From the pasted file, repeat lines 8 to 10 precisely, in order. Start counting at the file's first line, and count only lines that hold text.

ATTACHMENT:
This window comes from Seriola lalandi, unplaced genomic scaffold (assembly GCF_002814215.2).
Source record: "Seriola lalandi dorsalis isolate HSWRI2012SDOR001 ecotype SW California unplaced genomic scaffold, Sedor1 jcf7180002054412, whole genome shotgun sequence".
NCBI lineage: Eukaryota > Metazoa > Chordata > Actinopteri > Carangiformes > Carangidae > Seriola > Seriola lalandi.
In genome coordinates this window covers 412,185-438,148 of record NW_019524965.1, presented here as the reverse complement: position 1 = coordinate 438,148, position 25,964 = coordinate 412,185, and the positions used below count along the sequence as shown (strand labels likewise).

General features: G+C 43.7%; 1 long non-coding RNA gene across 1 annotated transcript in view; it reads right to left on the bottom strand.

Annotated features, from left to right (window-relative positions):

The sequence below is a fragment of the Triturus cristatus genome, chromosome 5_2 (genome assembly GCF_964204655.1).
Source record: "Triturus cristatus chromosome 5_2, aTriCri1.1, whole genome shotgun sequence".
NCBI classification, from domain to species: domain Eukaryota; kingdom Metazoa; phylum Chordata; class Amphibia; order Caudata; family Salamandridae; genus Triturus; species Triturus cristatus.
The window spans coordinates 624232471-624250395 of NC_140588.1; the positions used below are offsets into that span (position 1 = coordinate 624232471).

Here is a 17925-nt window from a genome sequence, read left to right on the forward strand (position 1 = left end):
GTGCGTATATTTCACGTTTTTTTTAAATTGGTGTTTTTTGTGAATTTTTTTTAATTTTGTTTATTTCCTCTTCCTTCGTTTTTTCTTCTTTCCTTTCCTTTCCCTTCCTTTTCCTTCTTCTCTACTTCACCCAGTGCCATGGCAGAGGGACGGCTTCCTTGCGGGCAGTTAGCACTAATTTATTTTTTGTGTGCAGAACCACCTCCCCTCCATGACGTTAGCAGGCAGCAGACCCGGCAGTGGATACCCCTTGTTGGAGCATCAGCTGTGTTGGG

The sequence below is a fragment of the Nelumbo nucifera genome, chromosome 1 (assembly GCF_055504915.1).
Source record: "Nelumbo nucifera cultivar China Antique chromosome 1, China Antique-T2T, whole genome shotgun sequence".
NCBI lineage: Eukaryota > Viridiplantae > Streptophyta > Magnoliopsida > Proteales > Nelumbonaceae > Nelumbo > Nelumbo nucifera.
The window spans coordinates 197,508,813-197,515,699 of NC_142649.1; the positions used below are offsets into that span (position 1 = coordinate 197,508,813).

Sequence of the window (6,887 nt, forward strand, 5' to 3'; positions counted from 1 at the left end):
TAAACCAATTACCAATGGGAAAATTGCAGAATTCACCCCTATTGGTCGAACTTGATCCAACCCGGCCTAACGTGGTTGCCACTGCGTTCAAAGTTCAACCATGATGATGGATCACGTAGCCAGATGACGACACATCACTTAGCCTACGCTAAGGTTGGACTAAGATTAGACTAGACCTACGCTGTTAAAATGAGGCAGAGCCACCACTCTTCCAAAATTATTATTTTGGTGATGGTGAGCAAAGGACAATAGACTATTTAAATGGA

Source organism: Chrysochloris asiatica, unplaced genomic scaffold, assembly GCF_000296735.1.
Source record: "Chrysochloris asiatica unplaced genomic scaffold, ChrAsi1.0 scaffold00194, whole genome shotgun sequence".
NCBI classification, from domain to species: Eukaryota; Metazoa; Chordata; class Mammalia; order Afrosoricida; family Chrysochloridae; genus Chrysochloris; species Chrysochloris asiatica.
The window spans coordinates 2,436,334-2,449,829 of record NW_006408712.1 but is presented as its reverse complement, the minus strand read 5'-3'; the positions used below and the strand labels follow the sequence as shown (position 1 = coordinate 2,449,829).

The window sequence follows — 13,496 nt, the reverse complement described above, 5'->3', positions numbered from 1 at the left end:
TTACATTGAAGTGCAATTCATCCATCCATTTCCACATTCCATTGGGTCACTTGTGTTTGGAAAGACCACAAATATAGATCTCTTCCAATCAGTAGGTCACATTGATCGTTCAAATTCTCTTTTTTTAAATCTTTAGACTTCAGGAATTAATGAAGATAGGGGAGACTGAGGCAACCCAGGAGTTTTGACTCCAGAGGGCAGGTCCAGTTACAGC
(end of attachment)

Source record: "Triturus cristatus chromosome 5_2, aTriCri1.1, whole genome shotgun sequence".
NCBI classification, from domain to species: domain Eukaryota; kingdom Metazoa; phylum Chordata; class Amphibia; order Caudata; family Salamandridae; genus Triturus; species Triturus cristatus.
The window spans coordinates 624232471-624250395 of NC_140588.1; the positions used below are offsets into that span (position 1 = coordinate 624232471).